Some folks collect works by the early artists such as John James Audubon, Louis Agassiz Fuertes, and John Keulemans, who did the wonderful illustrations in Mivart? monograph The Loriidae. Others choose to collect the works of modern artists, such as Robert Bateman, or these three favorites of mine: Richard Sloan, Gamini Ratnavira and Carel Pieter Brest van Kempen.
It doesn? have to cost a small fortune to be a collector of bird art, but buying original works can make it seem that way. For example, in March of 2000, Christie? New York auction house sold an original, four-volume set of Audubon? Birds of America, the double elephant issue, for $8,802,500 ?making it the highest price ever paid for a printed book. Individual plates from this edition can sell for well over $100,000 each.
Not all original artworks need to break the bank. I have several original pieces that are done by some of my favorite artists that were purchased at an auction.
Some art shows have the artists donate one of their pieces to the auction; then attendees have a chance to bid on the object. They often sell for much less than one would spend in a gallery, and they are auctioned with no reserve.
Prints & Proofs
Many avian artists have prints made of their work. This makes it much more affordable for the collectors and provides the artist with a steady income without having to worry about selling an expensive original in order to eat.
The very best bird prints are done in a technique called giclee (jee-clay). This is a digital reproduction instead of a lithographic reproduction of the original piece. When done on canvas rather than paper, it can be very difficult to tell it? not the real thing. Giclee prints are usually very affordable. Interestingly, Graham Nash of rock & roll fame is credited with developing the giclee process.
If you want something just a touch above the ordinary, there are the artist proofs. These proofs are a limited number, usually less than 20, that are run for the artist? approval before the rest of the edition is produced. They are signed and numbered by the artist, and “artist proof?is written on them. They cost a little more, but then you have one of 15 or 20 instead of one of 250 or whatever the edition is. All prints need to be signed and numbered by the artist to be considered collectible. Otherwise they are little more than a poster.
Bird art doesn? have to be limited to one-dimensional pictures. There are some wonderful sculptures being produced in a wide variety of mediums. The most common is bronze, where the object is first sculpted in clay or wax, then a mold is made. Then the mold is cast in molten metal. These are usually done in small editions and can be expensive, depending on size of the piece, the number in the edition and the artist? fame. For collectors, usually the lower the number in the edition, the greater the value, but it? not a great deal of difference. Many folks don? really care what the number is, they just like the piece.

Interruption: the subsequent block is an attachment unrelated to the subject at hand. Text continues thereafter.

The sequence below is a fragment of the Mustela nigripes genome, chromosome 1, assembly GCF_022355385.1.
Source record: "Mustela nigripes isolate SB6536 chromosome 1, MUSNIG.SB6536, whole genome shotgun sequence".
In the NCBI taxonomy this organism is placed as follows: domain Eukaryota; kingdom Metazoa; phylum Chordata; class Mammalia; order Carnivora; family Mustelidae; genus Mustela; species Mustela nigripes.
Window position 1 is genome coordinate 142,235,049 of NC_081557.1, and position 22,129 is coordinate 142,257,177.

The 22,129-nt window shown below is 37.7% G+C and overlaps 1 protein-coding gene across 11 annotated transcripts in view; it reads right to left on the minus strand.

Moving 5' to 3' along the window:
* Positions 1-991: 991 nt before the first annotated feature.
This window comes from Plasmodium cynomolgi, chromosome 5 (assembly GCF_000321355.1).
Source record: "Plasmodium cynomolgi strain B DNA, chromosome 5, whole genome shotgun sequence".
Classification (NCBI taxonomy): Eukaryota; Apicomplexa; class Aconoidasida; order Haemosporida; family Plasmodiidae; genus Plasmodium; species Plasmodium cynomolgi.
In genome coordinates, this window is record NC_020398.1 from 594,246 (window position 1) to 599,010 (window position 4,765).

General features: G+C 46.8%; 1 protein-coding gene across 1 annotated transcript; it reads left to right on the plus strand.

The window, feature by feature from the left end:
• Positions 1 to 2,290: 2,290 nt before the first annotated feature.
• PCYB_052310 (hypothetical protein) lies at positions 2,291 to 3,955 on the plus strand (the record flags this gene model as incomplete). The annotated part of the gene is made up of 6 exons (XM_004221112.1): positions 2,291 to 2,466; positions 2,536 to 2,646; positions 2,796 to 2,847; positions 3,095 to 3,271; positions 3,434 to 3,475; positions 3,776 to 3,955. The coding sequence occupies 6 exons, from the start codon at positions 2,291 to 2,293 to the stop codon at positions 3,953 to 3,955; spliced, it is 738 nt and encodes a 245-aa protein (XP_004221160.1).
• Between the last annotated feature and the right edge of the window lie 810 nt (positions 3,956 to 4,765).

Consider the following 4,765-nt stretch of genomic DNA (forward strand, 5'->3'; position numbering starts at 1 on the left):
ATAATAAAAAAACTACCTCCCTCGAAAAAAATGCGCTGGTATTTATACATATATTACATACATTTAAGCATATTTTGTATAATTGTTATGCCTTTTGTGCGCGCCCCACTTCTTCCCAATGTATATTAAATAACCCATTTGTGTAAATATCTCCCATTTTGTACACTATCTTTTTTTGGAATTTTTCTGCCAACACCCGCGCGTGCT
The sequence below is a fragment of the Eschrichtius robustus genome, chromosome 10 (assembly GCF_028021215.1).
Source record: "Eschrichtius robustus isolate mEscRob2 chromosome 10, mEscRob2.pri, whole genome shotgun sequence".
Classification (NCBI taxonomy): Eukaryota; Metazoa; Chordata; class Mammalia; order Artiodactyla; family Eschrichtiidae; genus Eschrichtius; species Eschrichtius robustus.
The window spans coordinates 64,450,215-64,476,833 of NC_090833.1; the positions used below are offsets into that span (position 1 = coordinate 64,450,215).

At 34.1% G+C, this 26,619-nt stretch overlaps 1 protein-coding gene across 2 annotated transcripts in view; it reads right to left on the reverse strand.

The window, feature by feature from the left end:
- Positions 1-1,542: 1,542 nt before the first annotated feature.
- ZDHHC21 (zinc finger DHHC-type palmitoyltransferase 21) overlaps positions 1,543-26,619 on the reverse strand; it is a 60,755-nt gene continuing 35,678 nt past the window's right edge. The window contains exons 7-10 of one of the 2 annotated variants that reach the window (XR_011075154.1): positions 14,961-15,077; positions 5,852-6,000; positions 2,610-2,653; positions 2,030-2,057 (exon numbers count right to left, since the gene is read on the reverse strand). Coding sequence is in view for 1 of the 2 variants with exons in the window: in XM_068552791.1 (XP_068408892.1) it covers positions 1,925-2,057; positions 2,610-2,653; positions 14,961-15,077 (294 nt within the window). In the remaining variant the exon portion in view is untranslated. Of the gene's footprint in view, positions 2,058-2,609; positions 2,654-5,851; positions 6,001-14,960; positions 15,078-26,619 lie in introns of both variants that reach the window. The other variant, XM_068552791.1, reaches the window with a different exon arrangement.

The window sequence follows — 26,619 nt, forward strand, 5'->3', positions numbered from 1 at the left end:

I once loaned a live tortoise to a local sculptress who normally does bronze castings of horses and dogs. She needed the reptile to study its movement and to capture the spirit of the animal. She named him Jojo (which became the title of the piece) and kept him for about three weeks. She stopped by every now and then to show me how the clay model was coming along. In exchange for loaning Jojo, I was allowed to purchase the very first casting, No. 1 of 10. The real Jojo dug out of the yard and disappeared some time ago, but his bronze likeness still lives on the floor of my entry.
Not all sculptures are cast bronze. Some are done in wrought steel or other metals. I have a wonderful belted kingfisher done in this manner. The various metals make up the colors found in the real bird, with stainless steel making the white cheeks, copper for the rust-colored bands on the breast and a steel head and body with the correct blue patina.
There are also bird sculptures in marble, granite or soapstone that are very lovely. Of course, there? also the carved wooden decoys that have evolved from the early days of waterfowl hunting. These days, far more species of birds are carved in wood than just waterfowl. Some of the techniques used to make the depictions lifelike are amazing. I?e seen carved waterfowl for sale in excess of $10,000 at carving shows. The feathers are so lifelike that you want to touch the piece to see if it isn? really just a stuffed goose or duck.
Where To Look
Perhaps now you have a little interest in seeing some of these wonderful pieces of bird and wildlife artword. Many artists have websites that allow online shopping, but you really must see the work in person, especially an original.
There are wildlife art shows held all over the country. Many are local shows with local artists. Maybe they are sponsored by a local chapter of the Audubon Society, or a promotion by a conservation society, as most wildlife artists have a great feeling for keeping habitats and wild places for wild things.
This is a huge subject, one that we will visit again from time to time. Next time we?l probably visit a favorite bird artist or two. Meanwhile you can always run over to eBay and see what? for sale.